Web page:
How Do I Negotiate Medical Bills?

I’m a 25 yr old female, about a month ago I ended up in the emergency room because my heart rate was over 150 per minute, I originally went to Urgent Care because I have a limited medical plan (the only thing offered by my employer), but they sent me to the hospital’s ER due to my condition. Now I’m receiving bills for around $6200 , my insurance plan has a $1000 annual limit which I reached, they offered some network discounts, which left me with the $6200 to pay. $5000 of that balance is directly for the ER room, about $900 for the physician services and $300 in miscellaneous bills that I’m paying up front. I’m trying to negotiate the 2 biggest bills and get to a payment agreement, I can’t afford to pay more than $100 a month, but because my income is a little over 300% the poverty line I don’t qualify for charities or state assistance. What can I do? I want to pay, but I don’t want to be forced to pay all this money that I don’t have or be sent to collections for not paying.

Both comments and pings are currently closed.

3 Responses to “How Do I Negotiate Medical Bills?”

  1. A Hunch says:

    when you were admitted to the ER, you agreed to pay the bill. Just because it’s too expensive is not a a reason not to pay.
    = see if there is an quick payment discount = many hospitals give large discounts if you pay in 30 days.
    Otherwise, you will have to increase your income.
    Look into Tonik insurance which is specifically for young adults. Not great but better than you have now.

  2. PattyC says:

    That bill seems excessive.
    First call the billing number of the ER and ask for an itemized statement. Many times patient is charged for a service not received.
    Tell them after you receive the itemized statement, you would like to have someone to go over it with you. Going in person would be best. Ask for an appointment.
    Then tell them that you will need to negotiate the payment. If the person answering the phone or explaining the statement in person to you can’t help you ask (nicely) to speak to a supervisor. Tell the supervisor how little your insurance covered. Tell that person you would like to make payments and that you will continue to pay. Ask if the bill can be reduced. If you don’t ask, you may miss out on some help.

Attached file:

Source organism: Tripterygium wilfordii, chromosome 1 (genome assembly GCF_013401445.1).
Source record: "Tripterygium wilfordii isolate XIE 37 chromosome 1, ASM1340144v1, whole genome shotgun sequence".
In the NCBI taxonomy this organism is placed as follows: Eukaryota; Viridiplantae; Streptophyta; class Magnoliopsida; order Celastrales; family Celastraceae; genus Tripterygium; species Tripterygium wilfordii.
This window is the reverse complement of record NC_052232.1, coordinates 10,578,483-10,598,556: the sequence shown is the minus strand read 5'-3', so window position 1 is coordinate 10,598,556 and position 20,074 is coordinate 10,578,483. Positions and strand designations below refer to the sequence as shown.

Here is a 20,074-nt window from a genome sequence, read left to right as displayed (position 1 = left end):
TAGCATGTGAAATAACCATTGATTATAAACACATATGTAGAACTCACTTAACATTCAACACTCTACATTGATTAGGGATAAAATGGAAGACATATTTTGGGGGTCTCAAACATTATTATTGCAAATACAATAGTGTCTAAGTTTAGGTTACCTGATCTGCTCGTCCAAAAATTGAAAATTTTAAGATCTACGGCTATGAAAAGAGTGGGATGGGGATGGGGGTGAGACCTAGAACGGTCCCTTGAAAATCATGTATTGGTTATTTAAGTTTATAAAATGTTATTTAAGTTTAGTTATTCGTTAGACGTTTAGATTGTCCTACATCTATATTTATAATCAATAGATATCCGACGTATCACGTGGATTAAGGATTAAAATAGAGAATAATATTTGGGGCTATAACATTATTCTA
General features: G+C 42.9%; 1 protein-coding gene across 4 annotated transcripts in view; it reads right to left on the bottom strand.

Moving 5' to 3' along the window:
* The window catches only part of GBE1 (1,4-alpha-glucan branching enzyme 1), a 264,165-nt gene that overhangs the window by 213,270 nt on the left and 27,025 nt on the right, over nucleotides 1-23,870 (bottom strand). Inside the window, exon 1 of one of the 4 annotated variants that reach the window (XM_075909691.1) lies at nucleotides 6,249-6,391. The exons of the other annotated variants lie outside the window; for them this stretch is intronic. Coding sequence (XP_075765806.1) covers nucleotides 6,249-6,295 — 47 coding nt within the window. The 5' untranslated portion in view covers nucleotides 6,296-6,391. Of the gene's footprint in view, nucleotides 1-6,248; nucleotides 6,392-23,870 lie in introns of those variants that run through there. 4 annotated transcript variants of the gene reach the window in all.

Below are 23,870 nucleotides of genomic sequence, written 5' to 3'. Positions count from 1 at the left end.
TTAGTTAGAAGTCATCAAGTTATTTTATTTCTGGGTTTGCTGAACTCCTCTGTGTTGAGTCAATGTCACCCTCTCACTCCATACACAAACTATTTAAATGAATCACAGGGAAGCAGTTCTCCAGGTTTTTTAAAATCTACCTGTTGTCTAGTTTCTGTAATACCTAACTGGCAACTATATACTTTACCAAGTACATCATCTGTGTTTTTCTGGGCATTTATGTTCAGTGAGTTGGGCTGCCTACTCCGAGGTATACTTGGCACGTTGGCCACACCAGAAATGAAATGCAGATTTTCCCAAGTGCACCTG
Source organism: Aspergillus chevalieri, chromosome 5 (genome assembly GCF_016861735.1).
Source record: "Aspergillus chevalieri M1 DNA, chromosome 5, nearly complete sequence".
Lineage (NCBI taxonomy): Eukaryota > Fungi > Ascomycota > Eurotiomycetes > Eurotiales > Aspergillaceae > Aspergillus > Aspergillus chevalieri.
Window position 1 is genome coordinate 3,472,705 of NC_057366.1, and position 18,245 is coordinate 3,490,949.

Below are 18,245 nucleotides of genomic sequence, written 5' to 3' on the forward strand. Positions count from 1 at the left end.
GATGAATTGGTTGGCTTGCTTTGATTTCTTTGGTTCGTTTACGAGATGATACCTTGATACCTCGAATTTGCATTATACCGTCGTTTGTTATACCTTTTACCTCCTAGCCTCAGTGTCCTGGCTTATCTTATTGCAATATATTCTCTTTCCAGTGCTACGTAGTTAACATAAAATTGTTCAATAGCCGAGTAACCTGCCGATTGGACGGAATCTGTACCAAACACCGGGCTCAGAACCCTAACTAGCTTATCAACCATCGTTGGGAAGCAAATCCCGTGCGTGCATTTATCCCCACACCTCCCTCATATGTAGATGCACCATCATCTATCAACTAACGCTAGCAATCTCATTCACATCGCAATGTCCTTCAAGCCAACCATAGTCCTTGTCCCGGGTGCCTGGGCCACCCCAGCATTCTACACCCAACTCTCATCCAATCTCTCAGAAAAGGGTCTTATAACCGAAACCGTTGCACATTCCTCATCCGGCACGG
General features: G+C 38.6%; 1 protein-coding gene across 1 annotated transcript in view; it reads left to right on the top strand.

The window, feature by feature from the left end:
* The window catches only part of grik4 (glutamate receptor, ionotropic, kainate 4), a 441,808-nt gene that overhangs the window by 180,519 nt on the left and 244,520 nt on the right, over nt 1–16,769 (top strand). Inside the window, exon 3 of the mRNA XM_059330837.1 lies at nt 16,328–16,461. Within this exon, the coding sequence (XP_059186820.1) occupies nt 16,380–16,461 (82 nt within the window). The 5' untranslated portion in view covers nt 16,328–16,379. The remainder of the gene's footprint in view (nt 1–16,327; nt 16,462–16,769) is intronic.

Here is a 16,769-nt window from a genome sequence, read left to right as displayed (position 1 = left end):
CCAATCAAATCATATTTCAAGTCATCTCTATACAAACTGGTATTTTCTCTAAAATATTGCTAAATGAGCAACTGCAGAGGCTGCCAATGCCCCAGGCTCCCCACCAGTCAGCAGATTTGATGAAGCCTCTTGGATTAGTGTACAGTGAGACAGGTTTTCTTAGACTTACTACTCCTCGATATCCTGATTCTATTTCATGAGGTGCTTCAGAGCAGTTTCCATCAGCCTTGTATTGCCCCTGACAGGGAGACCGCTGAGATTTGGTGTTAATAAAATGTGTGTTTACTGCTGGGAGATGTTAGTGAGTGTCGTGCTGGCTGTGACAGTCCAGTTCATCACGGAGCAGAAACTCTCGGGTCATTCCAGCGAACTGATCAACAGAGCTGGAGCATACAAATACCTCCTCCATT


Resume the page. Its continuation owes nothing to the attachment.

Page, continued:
Did the ER find the cause of the tachycardia? If not, bring that up to the biller.
    Look at your budget and see what you can cut out.

  3. Mycroft says:

    PattyC has some good advice. I will add that you may be able to settle this for a one-time payment of $300-$600, or maybe even less if you first reduce the actual bill. Medical debts are often sold to collection agencies for pennies on the dollar. So if the hospital were to send it to collections, the hospital would only get a few hundred dollars for it.
    If you were to offer to settle it for $300, that probably wouldn’t be accepted at first. But then you tell them that in that case, you won’t pay anything voluntarily. They could send this to collections, but then the hospital itself would only get a few hundred dollars for it.
    Don’t be intimidated by threats of legal action. That would itself cost money, and even if it happened, the hospital or collection agency might not get much. They’d rather get something than nothing, and they’d rather have it now than later. Remember that you have leverage.

Powered by WordPress | Designed by: free css template | Thanks to hostgator coupon and web hosting reviews